Slavery And The U.S. Government Essay

1566 words - 7 pages

Back in the early to mid-1800s, one of the biggest issues was slave trade and the ownership of slaves. The United States was one of the last countries to still allow slavery and at the time, there was much debate as to whether or not slavery should still be allowed. As many people know, this issue was heavily debated over for many years, and eventually, became one of the sparks that started one of the biggest wars this nation has ever encountered. There was much debate at the time as to how the slave trade should be regulated; the southern states believed that slave trade should be decided by the states themselves, while the northern states believed that slave trade should be under federal ...view middle of the document...

While these three men were all very powerful and influential men of their era one man stands above the rest. Henry Clay, the representative of Kentucky in not only the Senate, but the House of Representatives as well, would most likely be considered the most influential and powerful of the three men, this Kentucky native had a long and distinguished political career long before the issue of slavery gripped the nation, he was secretary of state under Quincy Adams and ran for president as well. However, what he is most well-known for is his contributions before the civil war. Henry Clay was, and is still to this day; known by many as “The Great Pacificator,” and not without just cause, this man time and time again was able to pacify a country that was at the brink of war. One piece of legislation he is most known for is the Compromise of 1850 in the late 1840s, the Mexican war had just been won, and new territories were being added to America. With one question on every body’s mind, where they going to be slave states? One state in particular was causing trouble for the nation. California had been admitted into the nation as a new state, and this posed a problem for the government, California wanted to be admitted in as a free state. This posed a major problem for the pro-slavery states, as the balance between slave and Free states would have been upset if California was admitted as a free state. Henry Clay and the other two men recognized this problem and began looking for a solution to it, and in 1850, they created one. The Compromise of 1850 stated that California would be admitted as a free state; in return, to pacify the slave states, the Fugitive slave act would also be ratified. Another important idea that came out of this compromise was popular sovereignty. Not only was California in question, but the territories of New Mexico and Utah as well, Clay and the other men sought to fix this issue. They eventually decided on allowing these two states to join the union but not say anything about their position on slavery. This was able to temporarily settle the pro-slave and anti-slave politicians who were concerned that the balance they had created would be upset This compromise was able to accomplish what it was made to do, keep the nation united, though this was only temporary (pbs.org). Henry clay, while being the most powerful and influential men of this so-called “Big Three” still could not have achieved what he did without the other two. Though they used their best efforts to keep the country united and at peace with itself, the country could only stay unified for so long. Some of the last things, and considered by some people, the breaking point of the nation was the repealing of the Missouri Compromise and the Dred Scott vs. Sanford decision.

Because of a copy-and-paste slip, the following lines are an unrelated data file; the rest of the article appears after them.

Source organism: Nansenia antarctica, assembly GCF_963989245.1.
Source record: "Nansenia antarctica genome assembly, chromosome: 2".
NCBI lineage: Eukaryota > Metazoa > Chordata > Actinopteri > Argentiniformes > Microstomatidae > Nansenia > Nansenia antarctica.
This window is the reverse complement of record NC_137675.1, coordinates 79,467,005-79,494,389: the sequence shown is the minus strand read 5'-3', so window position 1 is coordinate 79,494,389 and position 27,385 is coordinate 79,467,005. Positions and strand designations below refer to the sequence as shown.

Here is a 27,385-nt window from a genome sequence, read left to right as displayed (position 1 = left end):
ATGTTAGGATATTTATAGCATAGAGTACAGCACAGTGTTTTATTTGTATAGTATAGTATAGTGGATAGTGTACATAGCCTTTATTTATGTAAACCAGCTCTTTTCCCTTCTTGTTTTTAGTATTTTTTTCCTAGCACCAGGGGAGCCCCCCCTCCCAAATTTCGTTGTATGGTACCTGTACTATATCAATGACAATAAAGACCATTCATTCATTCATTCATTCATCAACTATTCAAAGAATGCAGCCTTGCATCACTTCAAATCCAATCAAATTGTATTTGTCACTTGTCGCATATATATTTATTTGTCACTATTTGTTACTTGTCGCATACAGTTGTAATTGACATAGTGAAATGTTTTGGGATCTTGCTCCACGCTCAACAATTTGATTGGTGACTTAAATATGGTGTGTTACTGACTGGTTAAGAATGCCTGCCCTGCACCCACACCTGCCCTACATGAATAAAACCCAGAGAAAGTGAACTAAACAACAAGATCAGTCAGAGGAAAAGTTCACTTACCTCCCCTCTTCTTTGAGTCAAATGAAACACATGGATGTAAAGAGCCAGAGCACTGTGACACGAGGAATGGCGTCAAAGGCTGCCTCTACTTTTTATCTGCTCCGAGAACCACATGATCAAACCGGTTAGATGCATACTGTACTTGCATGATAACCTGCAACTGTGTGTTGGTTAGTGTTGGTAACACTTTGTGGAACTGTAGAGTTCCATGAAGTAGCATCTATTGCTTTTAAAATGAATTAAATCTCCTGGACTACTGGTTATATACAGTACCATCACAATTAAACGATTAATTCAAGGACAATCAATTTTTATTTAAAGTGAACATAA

The Missouri Compromise was one of the first legislations passed that was used to help even the balance between slavery and anti- slavery. After the Louisiana Purchase, and America gaining all that...

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